Apple and Facebook at loggerheads over data privacy


Personal data isn't used in the same way when using an Apple service or when using the Facebook mobile app. — AFP Relaxnews

Historically, Apple and Facebook have always had divergent policies when it comes to handling user data. While Apple often paints itself as a champion of data privacy, Facebook has built its whole business model on using that data. Currently, the two tech giants are clashing over plans to give users the option of accepting or refusing the collection of their data when they download an application from the App Store.

It all started with Apple’s decision to introduce a warning message with each new download from the App Store in the latest version of iOS, coming this spring. The message will ask users if they accept to have their personal data collected by the application they are installing.

That provoked an angry reaction from Facebook, which has put collecting user data is at the heart of its business model. Facebook is particularly concerned about the decision's potential impact on all the companies that currently use it for advertising purposes, and who earn a large part of their revenue from that. They view being penalised in this way as particularly unjust, and Facebook is now considering filing a lawsuit against Apple for abusing its dominant position.

Mark Zuckerberg and Tim Cook are now taking aim at one another by various means and media. Facebook launched a marketing campaign encouraging its members to accept being tracked for advertising purposes, arguing that this gives them the benefit of targeted advertising, which is always preferable to seeing random ads. Facebook is above all playing up its defense of the small and medium-sized companies that are increasingly dependent on advertising to survive amid the pandemic and its economic impacts. Against the social network, Apple is more than ever positioning itself as a bastion of data protection for users of its products, such as the iPhone.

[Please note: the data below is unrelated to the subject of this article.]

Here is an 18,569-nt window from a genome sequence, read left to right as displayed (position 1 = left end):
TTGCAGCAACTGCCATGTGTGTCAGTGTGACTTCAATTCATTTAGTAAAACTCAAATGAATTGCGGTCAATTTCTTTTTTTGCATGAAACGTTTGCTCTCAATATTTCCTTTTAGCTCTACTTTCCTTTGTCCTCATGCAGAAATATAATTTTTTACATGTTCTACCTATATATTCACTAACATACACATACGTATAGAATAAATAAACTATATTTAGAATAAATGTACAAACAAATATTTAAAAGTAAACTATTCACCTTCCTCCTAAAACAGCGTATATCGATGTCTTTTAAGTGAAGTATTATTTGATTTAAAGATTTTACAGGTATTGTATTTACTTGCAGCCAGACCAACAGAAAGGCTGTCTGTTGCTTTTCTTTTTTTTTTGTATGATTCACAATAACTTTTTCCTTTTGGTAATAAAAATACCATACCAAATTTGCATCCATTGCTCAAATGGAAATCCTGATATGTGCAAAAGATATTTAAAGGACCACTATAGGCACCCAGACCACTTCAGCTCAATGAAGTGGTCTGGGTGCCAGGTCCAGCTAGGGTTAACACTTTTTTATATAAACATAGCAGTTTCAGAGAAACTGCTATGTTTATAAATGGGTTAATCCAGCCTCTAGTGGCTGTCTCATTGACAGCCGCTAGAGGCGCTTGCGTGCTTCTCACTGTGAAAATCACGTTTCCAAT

So amid all of this, where does that leave users? Rest assured, that it should still be possible to use the Facebook app on your iPhone, with or without giving consent for the collection of personal data.

This isn’t the first time that Apple has thrown a spanner in the works for one of its App Store’s star applications. Epic Games’ Fortnite was banned from the App Store in summer 2020 for flouting Apple’s rules on collecting commission (30%) on in-app purchases. – AFP Relaxnews

Article type: metered
User Type: anonymous web
User Status:
Campaign ID: 18
Cxense type: free
User access status: 3
   

Did you find this article insightful?

Yes
No

Next In Tech News

EV rollout will require huge investments in strained U.S. power grids
Congressional delegation heads to Alabama amid growing support for Amazon workers
Cryptocurrency trading volumes spike 17% in February - CryptoCompare
Exclusive: Instacart mulls direct listing in snub to IPOs - sources
Malaysian CG company Lemon Sky denies allegations staff was made to work overtime without pay
FTSE Russell to drop Xiaomi, Luokung from indexes on U.S. order; scraps AMEC inclusion
Hotline and online registration for Covid-19 vaccination now open
YouTube cancels Myanmar military-run channels, pulls videos
Blockchain firm Ripple sees no fallout in Asia Pacific from SEC lawsuit
Yoodo adds free 10GB extra data to most of its mobile plans

Stories You'll Enjoy


Vouchers